Updated: Mar 30
I am a self-diagnosed obsessive-compulsive person. I frequently knoll items on desks and tables, I return almost everything to its place immediately after using it, and I just don’t feel right unless I let a YouTube/Hulu/Netflix video run to completion before being added to my “watched” list. So when I started watching Netflix’s Friends from College and didn’t enjoy the first episode, I wanted to give the second episode a chance. And after that episode was over, well, I was already two episodes deep in an eight episode run. It is extremely difficult for me to step away from a series or film because I always have a deep-seated desire to see what happens to the characters, even if I can’t stand them. And boy, can I not stand the characters in Francesca Delbanco and Nicholas Stoller’s Friends from College. Not only are the characters unlikable, but the format and design of the show is nonsensical and the writing is subpar. Friends from College oversells a group of college friends who are entering their 40’s, but can’t quite leave their Harvard years behind them; what the show can’t crack is the balance between unlikability, humor, and pathos. Friends from College is the type of “comedy,” that begets a misguided understanding of the comedy genre while also promoting poor character development and unchecked privilege.
Even at its core, ignoring both the flaws in character design and progression of the story, Friends from College doesn’t produce the level of self-awareness needed to warrant comedic results. Films and television programs that feature characters behaving badly only truly thrive when the characters have nonsensical means of employment, maintaining a level of absurdity to not break the veil of the comedy. Seinfeld, It’s Always Sunny in Philadelphia, and The Office are three prime examples of understanding this delicate balance. Elaine and George from Seinfeld are employed by seemingly reputable companies spearheaded by silly, but not mean nor completely unprofessional, management. The Gang from Sunny, work at a bar called Paddy’s Pub, (which, in itself, becomes a living, breathing microcosm of degradation - read: funny), helped kept afloat by Frank Reynolds, the “father” figure who actually was fairly wealthy before rejoining his children and experiencing a disgusting mid-life crisis. And Dunder Mifflin in The Office, is a paper company run by goofy employees who still do their jobs while engaging in, usually, mostly harmless hijinks. While watching these three comedies I have never had the opportunity to not believe in the circumstances; even at their most unbelievable, the worlds in which these characters live are so funny and fully realized that the plot structure makes sense. And if it doesn’t make sense completely, the humor of the situation carries the weight of disbelief. Friends from College is unfortunate in that, during incredulous moments, it doesn’t have the comedy safety net to catch its fall.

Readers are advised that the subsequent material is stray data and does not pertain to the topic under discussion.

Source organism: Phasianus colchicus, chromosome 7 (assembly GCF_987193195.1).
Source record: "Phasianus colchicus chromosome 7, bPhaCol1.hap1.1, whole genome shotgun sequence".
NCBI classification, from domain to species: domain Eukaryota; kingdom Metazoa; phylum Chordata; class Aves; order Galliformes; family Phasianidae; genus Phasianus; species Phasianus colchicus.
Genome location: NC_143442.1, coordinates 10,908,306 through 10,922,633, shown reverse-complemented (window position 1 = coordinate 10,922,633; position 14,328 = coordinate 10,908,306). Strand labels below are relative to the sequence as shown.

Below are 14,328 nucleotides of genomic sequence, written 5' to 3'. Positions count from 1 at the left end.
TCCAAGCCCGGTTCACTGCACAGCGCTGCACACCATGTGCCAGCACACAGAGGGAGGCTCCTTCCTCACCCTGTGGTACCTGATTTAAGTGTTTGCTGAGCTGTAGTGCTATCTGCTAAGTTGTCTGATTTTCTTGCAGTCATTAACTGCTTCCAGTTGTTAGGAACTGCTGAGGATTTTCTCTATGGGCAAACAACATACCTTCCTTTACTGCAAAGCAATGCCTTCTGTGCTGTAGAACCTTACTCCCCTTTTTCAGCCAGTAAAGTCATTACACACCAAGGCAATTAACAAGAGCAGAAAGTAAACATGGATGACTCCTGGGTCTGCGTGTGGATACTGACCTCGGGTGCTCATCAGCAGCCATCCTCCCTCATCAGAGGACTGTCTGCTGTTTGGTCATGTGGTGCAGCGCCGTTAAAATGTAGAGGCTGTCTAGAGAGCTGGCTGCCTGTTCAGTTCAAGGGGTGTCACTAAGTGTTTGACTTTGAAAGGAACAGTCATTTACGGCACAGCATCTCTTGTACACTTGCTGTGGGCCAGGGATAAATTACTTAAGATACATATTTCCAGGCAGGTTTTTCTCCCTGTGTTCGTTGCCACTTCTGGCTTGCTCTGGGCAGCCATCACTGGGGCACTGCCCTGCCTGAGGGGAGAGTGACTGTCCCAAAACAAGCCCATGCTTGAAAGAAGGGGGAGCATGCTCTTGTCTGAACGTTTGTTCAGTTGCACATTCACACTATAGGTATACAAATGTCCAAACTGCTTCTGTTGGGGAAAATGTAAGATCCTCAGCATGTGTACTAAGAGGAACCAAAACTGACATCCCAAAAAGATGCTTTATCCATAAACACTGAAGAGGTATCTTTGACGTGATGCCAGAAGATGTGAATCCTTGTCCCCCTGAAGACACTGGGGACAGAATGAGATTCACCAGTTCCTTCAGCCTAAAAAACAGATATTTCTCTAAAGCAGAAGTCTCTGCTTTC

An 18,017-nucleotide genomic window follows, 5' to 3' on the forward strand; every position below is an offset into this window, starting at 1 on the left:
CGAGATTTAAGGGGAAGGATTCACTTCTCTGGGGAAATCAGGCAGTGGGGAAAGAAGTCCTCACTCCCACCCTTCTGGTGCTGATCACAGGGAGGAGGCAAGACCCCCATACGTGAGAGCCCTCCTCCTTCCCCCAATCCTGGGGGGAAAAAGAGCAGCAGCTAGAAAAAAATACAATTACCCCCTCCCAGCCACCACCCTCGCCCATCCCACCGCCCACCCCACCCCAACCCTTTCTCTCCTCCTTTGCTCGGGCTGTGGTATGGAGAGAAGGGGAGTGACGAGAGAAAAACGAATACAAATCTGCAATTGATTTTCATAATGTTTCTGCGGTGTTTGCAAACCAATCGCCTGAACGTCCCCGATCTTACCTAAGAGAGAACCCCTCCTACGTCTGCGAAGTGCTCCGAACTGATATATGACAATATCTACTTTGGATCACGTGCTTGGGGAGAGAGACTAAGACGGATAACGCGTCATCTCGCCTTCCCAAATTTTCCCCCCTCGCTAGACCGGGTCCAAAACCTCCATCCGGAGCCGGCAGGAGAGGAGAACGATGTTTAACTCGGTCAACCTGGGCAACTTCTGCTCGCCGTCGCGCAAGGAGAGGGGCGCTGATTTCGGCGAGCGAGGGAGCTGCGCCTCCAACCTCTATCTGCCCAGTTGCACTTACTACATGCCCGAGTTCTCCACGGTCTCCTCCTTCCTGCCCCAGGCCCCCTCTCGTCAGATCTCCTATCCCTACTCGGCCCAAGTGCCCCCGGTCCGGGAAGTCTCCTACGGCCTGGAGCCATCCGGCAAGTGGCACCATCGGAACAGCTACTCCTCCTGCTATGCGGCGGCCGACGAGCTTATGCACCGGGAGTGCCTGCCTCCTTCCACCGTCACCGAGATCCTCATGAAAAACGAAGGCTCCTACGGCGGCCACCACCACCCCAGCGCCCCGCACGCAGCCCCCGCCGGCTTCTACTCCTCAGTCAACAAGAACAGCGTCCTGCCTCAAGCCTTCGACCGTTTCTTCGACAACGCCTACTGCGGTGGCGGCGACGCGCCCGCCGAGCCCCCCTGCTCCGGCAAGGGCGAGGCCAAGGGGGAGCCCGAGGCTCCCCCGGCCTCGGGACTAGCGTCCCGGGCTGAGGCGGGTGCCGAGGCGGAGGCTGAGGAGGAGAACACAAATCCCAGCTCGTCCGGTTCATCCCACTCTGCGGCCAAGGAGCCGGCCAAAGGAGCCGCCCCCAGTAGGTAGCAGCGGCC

The characters in Friends from College fail to meet the very specifications the title of the show implies: that they actually are, or ever were, friends at all. Ethan Turner (Keegan-Michael Key, suffering from severe Key and Peele withdrawal) is flailing at the beginning of the series when he and his hedge fund lawyer wife, Lisa, (the only friend-to-watch, Cobie Smulders) relocate to NYC for her new job. This relocation reunites their entire friend group, but throws a wrench in the affair that Ethan has been having with Sam (Annie Parisse) for the past twenty-odd years. While five members of the friend group graduated from Harvard in the same class, the dynamic between Sam and Lisa has always been rife with competition, dating back to when the group first met “Froshie” Lisa. Both Ethan and Sam attempt to call off their affair during the run of the series, but can’t get over the animal attraction they feel towards one another, perhaps being the only two friends that make any sense at all during the run of the show. They may not be very friendly to one another – constantly jeopardizing each other's’ marriages and families – but at least it’s understood why they choose to spend time in each other’s company.
The rest of the group are filled out by whispers (although they try to be shouts) of people: literary agent Max (Fred Savage), trust-fund hooligan Nick (Nat Faxon), and semi-vapid yogi Marianne (Jae Suh Park). Aside from physical attractions, none of these characters have anything in common, other than their alma mater and my disbelief that they remain employed and housed. If the show would have decided to focus on the group dynamic outside of their professions, then perhaps they could have better mined their psyches. The writing, however, emphasizes and is restricted by the characters’ archetypal professions. Max’s main goal throughout this first season is to help Ethan write his YA werewolf novel. No, scratch that; Max’s main goal throughout the first season is to make sure that everyone loves him, no matter how spineless and obnoxious he becomes. Max is so desperate for acceptance (which he already has) that he loses his boyfriend Felix (an exquisitely utilized Billy Eichner) in the process.